How I got to where I am now:
I spent three years at college in Luton and while I was there I was sent on a work placement to Gidleigh Park which was very special. In my third year, I did a lot of work with pastry. And that’s where it all started.
My nan’s next-door neighbour used to make cakes for Granada Studios, so I used to go and help her on weekends. That’s how I really fell in love with pastry.
I worked my way up at some really great restaurants with some inspiring chefs. I worked at Cliveden, Pied a Terre, The Capital Hotel, Colettes and at Gidleigh Park – I learnt something from everywhere I went.
On the technical side of things, I probably learnt the most from Tom Aikens. He likes to push boundaries which is why I learnt so much. Tom was great, the guy’s amazing. It was a real learning for me; I learnt how to organise myself and getting the best out of flavours. The way of working was all about dedication.
Now I’m here at Five Fields and it’s been excellent. We’ve had some great reviews, it’s a great team. And we’re closed for lunch, we only do dinner service which has made my lifestyle a lot more relaxed.
The team here is very experienced and we’re a really tight brigade. Having the opportunity to do my own thing, from bread all the way through to petit fours, is great. I’ve been able to put my own style on the plates here, not so much ‘pushing boundaries’, but always looking to do something a bit different.
My greatest achievement:
The best achievements have come when I’ve got all of those jobs that I mentioned earlier. Having worked with some of the most prestigious chefs that I know – Michael Caines, Tom Aikens, Alan Murchison, Will Holland – you can’t get better than that, espeicially if you want to work your way up the career ladder.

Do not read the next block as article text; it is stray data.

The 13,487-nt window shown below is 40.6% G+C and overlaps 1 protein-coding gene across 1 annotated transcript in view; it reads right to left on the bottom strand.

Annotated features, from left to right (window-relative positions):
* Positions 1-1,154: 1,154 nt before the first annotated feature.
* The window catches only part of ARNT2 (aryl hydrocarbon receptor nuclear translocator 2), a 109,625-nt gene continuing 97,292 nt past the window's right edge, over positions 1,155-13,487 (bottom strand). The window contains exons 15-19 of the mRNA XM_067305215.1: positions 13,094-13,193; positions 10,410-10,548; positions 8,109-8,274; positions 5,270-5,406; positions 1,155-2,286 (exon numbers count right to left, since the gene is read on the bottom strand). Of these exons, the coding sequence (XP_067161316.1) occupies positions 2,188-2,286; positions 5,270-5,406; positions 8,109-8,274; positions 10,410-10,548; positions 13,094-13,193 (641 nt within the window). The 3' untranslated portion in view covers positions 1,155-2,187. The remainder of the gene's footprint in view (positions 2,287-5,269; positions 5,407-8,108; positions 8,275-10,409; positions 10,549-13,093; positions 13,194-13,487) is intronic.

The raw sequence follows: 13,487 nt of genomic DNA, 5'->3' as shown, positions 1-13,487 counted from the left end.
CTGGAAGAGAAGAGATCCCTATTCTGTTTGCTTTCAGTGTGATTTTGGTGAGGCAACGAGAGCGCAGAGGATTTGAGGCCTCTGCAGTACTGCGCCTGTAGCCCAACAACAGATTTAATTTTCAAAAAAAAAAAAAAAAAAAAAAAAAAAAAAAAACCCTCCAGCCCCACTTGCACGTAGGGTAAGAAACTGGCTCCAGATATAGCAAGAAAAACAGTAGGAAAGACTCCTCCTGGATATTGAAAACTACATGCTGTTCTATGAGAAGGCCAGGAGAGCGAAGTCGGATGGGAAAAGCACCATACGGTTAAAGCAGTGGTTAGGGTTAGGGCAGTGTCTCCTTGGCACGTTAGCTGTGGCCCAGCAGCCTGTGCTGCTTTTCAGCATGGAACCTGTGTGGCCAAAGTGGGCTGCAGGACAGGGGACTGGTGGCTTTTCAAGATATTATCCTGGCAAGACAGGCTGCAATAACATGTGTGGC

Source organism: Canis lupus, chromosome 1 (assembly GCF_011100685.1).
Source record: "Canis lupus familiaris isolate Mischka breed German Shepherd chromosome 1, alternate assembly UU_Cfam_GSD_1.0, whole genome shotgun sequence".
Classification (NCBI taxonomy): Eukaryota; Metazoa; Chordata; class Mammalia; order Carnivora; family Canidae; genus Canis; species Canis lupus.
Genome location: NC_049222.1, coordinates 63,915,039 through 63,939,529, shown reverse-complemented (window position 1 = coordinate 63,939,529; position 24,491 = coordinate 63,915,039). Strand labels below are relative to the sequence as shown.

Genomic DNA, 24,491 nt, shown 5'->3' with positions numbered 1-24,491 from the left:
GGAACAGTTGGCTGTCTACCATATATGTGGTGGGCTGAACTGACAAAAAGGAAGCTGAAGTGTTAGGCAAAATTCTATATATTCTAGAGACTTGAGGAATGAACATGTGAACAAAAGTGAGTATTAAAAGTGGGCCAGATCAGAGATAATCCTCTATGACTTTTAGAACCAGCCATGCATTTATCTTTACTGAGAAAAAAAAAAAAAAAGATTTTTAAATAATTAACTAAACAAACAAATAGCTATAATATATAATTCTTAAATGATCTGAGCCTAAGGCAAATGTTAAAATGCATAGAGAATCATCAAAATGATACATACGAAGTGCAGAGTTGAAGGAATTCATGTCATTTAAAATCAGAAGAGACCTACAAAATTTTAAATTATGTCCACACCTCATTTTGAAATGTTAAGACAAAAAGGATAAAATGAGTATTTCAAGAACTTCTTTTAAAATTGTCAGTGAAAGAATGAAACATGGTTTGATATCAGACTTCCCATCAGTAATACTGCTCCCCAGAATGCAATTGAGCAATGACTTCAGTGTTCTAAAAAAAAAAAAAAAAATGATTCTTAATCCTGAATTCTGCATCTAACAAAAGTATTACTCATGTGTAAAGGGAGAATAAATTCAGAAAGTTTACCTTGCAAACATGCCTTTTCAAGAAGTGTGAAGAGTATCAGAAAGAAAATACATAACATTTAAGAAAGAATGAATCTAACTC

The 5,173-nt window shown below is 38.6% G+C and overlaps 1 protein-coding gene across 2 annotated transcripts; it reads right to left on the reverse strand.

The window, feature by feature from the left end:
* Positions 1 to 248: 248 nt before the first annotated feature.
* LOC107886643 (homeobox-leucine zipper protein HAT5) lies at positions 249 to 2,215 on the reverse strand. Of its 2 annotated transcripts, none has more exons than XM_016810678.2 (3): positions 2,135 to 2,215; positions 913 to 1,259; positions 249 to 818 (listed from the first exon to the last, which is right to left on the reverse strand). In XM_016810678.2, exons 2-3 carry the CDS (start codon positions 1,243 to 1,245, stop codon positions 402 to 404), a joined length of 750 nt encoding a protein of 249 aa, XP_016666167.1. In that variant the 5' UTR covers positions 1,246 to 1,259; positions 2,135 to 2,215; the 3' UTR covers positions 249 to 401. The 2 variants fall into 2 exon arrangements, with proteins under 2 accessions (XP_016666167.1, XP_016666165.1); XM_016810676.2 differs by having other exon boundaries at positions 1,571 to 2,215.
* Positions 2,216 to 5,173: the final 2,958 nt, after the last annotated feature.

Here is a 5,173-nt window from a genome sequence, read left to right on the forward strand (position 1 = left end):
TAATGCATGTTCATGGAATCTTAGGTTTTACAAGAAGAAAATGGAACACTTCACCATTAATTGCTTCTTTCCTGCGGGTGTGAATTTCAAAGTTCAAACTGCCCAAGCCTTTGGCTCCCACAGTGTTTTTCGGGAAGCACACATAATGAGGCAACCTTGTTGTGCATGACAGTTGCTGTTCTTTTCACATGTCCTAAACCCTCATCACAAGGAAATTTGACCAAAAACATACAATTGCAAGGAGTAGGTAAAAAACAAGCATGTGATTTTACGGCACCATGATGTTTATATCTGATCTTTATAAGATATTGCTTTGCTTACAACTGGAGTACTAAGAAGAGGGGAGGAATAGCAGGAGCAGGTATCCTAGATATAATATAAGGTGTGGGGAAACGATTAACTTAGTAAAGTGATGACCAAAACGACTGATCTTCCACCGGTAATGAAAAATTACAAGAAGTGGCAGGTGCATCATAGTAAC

Being part of the team when we got the star at La Becasse was also right up there – the time I spent there was really good fun.
My biggest challenge:
Probably the early starts - getting five hours sleep at night, every night, can be a big hurdle to overcome, so being consistently motivated is key. Everyone has a hard job to do in any career; it’s just that having the sheer determination to carry on in the kitchen can sometimes be hard.
The job is 10 per cent talent and 90 per cent hard work. But if you work hard, you develop your skills and things start coming together, so it all pays off in the end.
What I love about pastry:
I love the arty side of it. The pastry section is always very controlled and organised. It’s a bit more elaborate and, in my opinion, more technical.
There are not many pastry chefs that I know working in restaurants and, generally, the need for them is not as high here in the UK, as other chefs are being trained in pastry. In restaurants, I don’t think pastry chefs are given as much recognition as they deserve.
What I don’t like about the industry:
I think there are too many chain restaurants and not enough independents doing their own thing. There’s nothing wrong with the bigger groups, they’re consistent and do the job they set out to do. But I think it would be nice to see younger guys coming through in other types of operation.
My advice for young pastry chefs:
Don’t be scared to try anything and don’t give up. Take in as much as you can from each job and when you feel you’ve learnt everything you can, move on. Also, don’t be afraid to ask questions. Read books and prepare to be influenced by all varieties of cuisine.
With regards to working your way up the ladder, the approach you take really depends on how you feel about the industry. Switching jobs quite regularly can sometimes help but it really depends on where you’re working and how much you’re learning.
Things are going really well here at Five Fields but I eventually want to have my own little bakery. My partner’s from Kent and there’s a really nice area called St Michaels – a nice bakery there would be lovely. Offering cakes, fresh breads, an open kitchen and an area for customers to sit and relax. That’s always been my dream.